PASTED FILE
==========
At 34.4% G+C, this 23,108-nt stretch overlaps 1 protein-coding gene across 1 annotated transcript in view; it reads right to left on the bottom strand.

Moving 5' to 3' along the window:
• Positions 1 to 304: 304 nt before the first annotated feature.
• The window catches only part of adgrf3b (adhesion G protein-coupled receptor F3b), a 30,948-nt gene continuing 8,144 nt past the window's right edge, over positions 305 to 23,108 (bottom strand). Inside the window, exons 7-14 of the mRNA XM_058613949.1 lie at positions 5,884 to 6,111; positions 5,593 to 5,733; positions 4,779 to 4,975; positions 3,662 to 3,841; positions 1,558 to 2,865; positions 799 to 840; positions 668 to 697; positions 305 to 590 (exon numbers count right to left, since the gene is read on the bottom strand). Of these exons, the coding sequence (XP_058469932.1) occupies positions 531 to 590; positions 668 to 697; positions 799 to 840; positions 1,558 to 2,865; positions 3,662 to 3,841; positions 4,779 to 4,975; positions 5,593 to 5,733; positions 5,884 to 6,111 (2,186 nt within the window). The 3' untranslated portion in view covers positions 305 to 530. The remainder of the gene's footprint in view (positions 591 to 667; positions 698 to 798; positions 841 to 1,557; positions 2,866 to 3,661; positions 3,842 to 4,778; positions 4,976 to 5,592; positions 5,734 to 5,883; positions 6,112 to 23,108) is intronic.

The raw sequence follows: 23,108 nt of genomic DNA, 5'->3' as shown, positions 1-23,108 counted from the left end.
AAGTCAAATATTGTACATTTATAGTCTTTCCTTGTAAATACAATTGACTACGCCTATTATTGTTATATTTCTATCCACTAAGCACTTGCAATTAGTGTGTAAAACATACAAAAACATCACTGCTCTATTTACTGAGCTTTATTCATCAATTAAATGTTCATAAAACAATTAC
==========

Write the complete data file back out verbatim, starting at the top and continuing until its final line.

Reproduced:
At 34.4% G+C, this 23,108-nt stretch overlaps 1 protein-coding gene across 1 annotated transcript in view; it reads right to left on the bottom strand.

Moving 5' to 3' along the window:
• Positions 1 to 304: 304 nt before the first annotated feature.
• The window catches only part of adgrf3b (adhesion G protein-coupled receptor F3b), a 30,948-nt gene continuing 8,144 nt past the window's right edge, over positions 305 to 23,108 (bottom strand). Inside the window, exons 7-14 of the mRNA XM_058613949.1 lie at positions 5,884 to 6,111; positions 5,593 to 5,733; positions 4,779 to 4,975; positions 3,662 to 3,841; positions 1,558 to 2,865; positions 799 to 840; positions 668 to 697; positions 305 to 590 (exon numbers count right to left, since the gene is read on the bottom strand). Of these exons, the coding sequence (XP_058469932.1) occupies positions 531 to 590; positions 668 to 697; positions 799 to 840; positions 1,558 to 2,865; positions 3,662 to 3,841; positions 4,779 to 4,975; positions 5,593 to 5,733; positions 5,884 to 6,111 (2,186 nt within the window). The 3' untranslated portion in view covers positions 305 to 530. The remainder of the gene's footprint in view (positions 591 to 667; positions 698 to 798; positions 841 to 1,557; positions 2,866 to 3,661; positions 3,842 to 4,778; positions 4,976 to 5,592; positions 5,734 to 5,883; positions 6,112 to 23,108) is intronic.

The raw sequence follows: 23,108 nt of genomic DNA, 5'->3' as shown, positions 1-23,108 counted from the left end.
AAGTCAAATATTGTACATTTATAGTCTTTCCTTGTAAATACAATTGACTACGCCTATTATTGTTATATTTCTATCCACTAAGCACTTGCAATTAGTGTGTAAAACATACAAAAACATCACTGCTCTATTTACTGAGCTTTATTCATCAATTAAATGTTCATAAAACAATTAC